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In die Skriflig

On-line version ISSN 2305-0853
Print version ISSN 1018-6441

In Skriflig (Online) vol.47 n.2 Cape Town Jul. 2013

 

EDITORIAL

 

The Heidelberg Catechism, 1563-2013: After 450 years still alive and relevant

 

 

The year 2013 is a year of particular importance for churches in the tradition of the 16th century Reformation all over the world. It is 450 years since the Heidelberg Catechism was accepted as confession in January 1563, with Ursinus and Olevianus as the main writers. It was written by order of the political head of the Palatinate, Elector Frederick III. His purpose was to enhance the unity of faith within his political domain, but also to instruct the youth, in the public schools, and the church in the true doctrine. The final confession reflects the influence of Calvin and Luther as well as theologians like Melanchton, Zwingli and Beza. The Heidelberg Catechism has therefore been called unique, with its own beauty and clarity (Schulze 1993) in which the focus is on the common theological ground amongst the leading Protestant theologians of the time (Bierma 2005). In the Heidelberg Catechism we find 'reformation ecumenism at its best' (Bierma 2005).

Therefore, it is fit that the Afrikaans speaking churches of the Reformation in South Africa also commemorate this important historical event. The Inter-denominational council, consisting of deputies from the Dutch Reformed Church, the Nederduitsch Hervormde Church and the Reformed Churches in South Africa, decided to commemorate the 450 years of the Heidelberg Catechism by a special publication of the journal In Luce Verbi/In die Skriflig.

Through the ages since 1563, and also during this year, many conferences took place; articles and books, dealing with this treasured confession, had been published; many commentaries had been written; and thousands of Catechism sermons had been delivered.

Is this just another publication? Hopefully not. In the first place, it illustrates the commitment of the churches of the Reformation to maintain the Heidelberg Catechism as living confession, which is part of the essence of the church. This is a hopeful sign in a time when the onslaught against the truth of the gospel, both from within and outside the church, is growing. Secondly, it illustrates the relevance and actuality of the Heidelberg Catechism in our times. The core truths of Scripture, as confessed in the Heidelberg Catechism, are applied to current problems in almost every article, for example the questions regarding the resurrection of Christ, the view on God, ethical issues, Catechism preaching, et cetera. In the third place it is our prayer that this publication will also be received and read internationally as part of the global commemoration. Apart from the contributions of a number of South African theologians, we are therefore particular grateful for the contributions of two well-known international scholars, namely Proff Erik de Boer and Wim Verboom.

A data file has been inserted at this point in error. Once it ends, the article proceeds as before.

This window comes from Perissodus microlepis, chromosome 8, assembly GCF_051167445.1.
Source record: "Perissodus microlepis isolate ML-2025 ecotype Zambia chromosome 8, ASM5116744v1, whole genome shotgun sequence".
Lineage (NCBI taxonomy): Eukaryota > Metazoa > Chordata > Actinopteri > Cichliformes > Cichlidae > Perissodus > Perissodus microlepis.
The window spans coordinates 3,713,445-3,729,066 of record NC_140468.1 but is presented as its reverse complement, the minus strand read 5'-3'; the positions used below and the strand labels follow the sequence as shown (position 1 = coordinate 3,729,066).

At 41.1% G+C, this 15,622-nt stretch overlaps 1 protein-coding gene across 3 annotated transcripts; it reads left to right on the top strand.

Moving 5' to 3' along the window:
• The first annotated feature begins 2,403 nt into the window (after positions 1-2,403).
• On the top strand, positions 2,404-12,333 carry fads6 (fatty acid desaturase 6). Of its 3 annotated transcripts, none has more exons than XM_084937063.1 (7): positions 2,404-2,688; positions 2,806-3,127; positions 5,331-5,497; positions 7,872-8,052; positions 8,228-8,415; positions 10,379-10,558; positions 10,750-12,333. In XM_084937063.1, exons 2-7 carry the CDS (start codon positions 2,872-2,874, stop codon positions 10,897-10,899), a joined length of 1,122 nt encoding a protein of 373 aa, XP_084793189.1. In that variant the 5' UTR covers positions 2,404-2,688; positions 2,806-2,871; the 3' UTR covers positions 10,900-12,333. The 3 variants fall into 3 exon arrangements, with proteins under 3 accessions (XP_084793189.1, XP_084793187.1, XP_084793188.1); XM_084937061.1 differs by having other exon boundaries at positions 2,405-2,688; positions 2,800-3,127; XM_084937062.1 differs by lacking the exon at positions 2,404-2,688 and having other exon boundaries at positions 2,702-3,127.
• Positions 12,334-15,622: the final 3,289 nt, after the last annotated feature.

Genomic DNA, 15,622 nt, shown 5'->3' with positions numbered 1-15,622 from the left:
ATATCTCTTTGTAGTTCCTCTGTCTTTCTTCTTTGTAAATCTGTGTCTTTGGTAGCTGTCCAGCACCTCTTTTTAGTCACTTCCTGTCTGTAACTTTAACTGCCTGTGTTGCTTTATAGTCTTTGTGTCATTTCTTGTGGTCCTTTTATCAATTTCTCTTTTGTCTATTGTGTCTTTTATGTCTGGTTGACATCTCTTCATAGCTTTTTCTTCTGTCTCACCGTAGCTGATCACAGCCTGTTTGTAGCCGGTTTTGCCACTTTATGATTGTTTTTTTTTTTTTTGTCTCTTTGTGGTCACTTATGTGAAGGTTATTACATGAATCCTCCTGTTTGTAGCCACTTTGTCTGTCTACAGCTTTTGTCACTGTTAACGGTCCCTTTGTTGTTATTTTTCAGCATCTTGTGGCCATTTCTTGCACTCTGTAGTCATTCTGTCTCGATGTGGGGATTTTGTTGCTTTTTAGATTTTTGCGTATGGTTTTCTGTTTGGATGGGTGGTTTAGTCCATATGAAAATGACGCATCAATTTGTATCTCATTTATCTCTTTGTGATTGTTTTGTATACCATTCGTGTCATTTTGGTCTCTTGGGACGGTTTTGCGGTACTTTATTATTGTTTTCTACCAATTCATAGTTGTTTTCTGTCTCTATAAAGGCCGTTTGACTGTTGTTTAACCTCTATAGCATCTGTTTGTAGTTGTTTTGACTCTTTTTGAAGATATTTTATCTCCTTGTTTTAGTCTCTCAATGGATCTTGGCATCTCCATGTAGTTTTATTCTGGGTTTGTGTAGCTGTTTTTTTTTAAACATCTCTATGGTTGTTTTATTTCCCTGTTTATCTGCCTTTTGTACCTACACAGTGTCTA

We extend special words of gratitude to the editorial board of In Luce Verbi for the permission to publish these articles, coupled with the scientific accreditation of each contribution. Thank you to the staff of In Luce Verbi for the administration and the staff of AOSIS for their assistance, co-operation and guidance to ensure a prestige publication. Also to Prof Natie van Wyk, Dr Ben du Toit and Ds Etienne Fourie, the other members of the editorial board appointed for this special edition, a word of gratitude. Their advice and inputs were valuable and meaningful.

May this publication be a humble contribution to keep the interest in and study of this valuable confession alive, and above all, to continue confessing the Heidelberg Catechism in the ages to come as living confession of the church of Christ.

To the only true God, Father, Son and Holy Spirit all the glory and praise. In the turbulent times of heresy 450 years ago, He guided his church in the whole truth (Jn 16:13) to confess the truth of his Word in the Heidelberg Catechism. He will keep his promise also in the troubled and uncertain times of 2013. Soli Deo Gloria.

 

Guest Editor

Carel F.C. Coetzee

Professor, Faculty of Theology, North-West University, South Africa (callie.coetzee@nwu.ac.za)

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